The 'church of Oprah' – What is it? Is Eckhart Tolle's 'A New Earth' consistent with biblical Christianity?
Oprah's influence on our culture and her interest in Eckhart Tolle's book A New Earth have caused some to call her the leader of her own cult.
Oprah Winfrey's show peaked at an astounding 10 million daily viewers. Much of her show promotes things that are good. More recently, however, her spiritual beliefs—which are not biblical—have become a more central part of the show. Oprah believes there are many, many ways to reach or connect with "what some call God." She promoted Tolle's book on her Book Club, on her website, and in partnership with him on a weekly webcast. In the Spring of 2017 she produced a 10-part television show on Tolle and the book.
Because of Oprah's influence and following by some who believe her to have some sort of special wisdom, some critics say she has built a following akin to a cult. Though her following is sometimes referred to as the "church of Oprah" there is no such organization or denomination. Oprah does not acknowledge the Bible as God's special revelation nor Jesus Christ as the sole avenue to the Father (John 14:6). She does purportedly offer ways for her listeners and viewers to live a life of purpose, peace, self-worth, and spiritual freedom.
Tolle, a New Age author and speaker, promotes personal divinity. Though he sometimes quotes the Bible and refers to biblical principles, his view of Christianity is skewed, warped, heretical, and sometimes even blasphemous.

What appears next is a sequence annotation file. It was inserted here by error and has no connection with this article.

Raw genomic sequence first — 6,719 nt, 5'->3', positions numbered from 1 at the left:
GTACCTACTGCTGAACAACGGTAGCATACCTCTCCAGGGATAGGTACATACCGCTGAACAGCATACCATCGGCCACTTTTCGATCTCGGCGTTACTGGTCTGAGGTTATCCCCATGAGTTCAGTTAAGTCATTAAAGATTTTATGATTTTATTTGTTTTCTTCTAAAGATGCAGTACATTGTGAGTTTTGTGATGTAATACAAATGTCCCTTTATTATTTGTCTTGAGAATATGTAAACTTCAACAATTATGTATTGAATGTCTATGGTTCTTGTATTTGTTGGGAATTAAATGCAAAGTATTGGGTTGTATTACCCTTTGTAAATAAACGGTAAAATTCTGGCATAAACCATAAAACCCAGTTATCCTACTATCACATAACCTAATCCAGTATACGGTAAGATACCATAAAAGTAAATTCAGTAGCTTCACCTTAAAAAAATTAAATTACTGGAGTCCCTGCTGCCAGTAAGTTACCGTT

In the first chapter of A New Earth, he misquotes Jesus, supports millions of years of evolution, supports flowers and crystals as manifestations of the Universal Consciousness, and lumps Jesus in with Buddha and others as special people. He supports Buddhism as truth, alongside Christianity, and writes of his support also of Gnosticism—an early heretical view of Jesus. He dismisses original sin as a forgetting of our connection with the Source, and describes heaven as an "inner realm of consciousness."
The core of Tolle's spiritual teaching is that each person can train themselves for salvation—heaven is simply a state of consciousness achieved through one's own power and Jesus is nothing more than a spiritual master who taught people to look within themselves for spiritual release. This is akin to Satan's original lie: "you will be like God" (Genesis 3:5).
This mashup of spiritual salad Tolle has concocted simply is not biblical and Oprah's full-fledged support of his ideas is a mistake. The only thing their teaching offers is deception.
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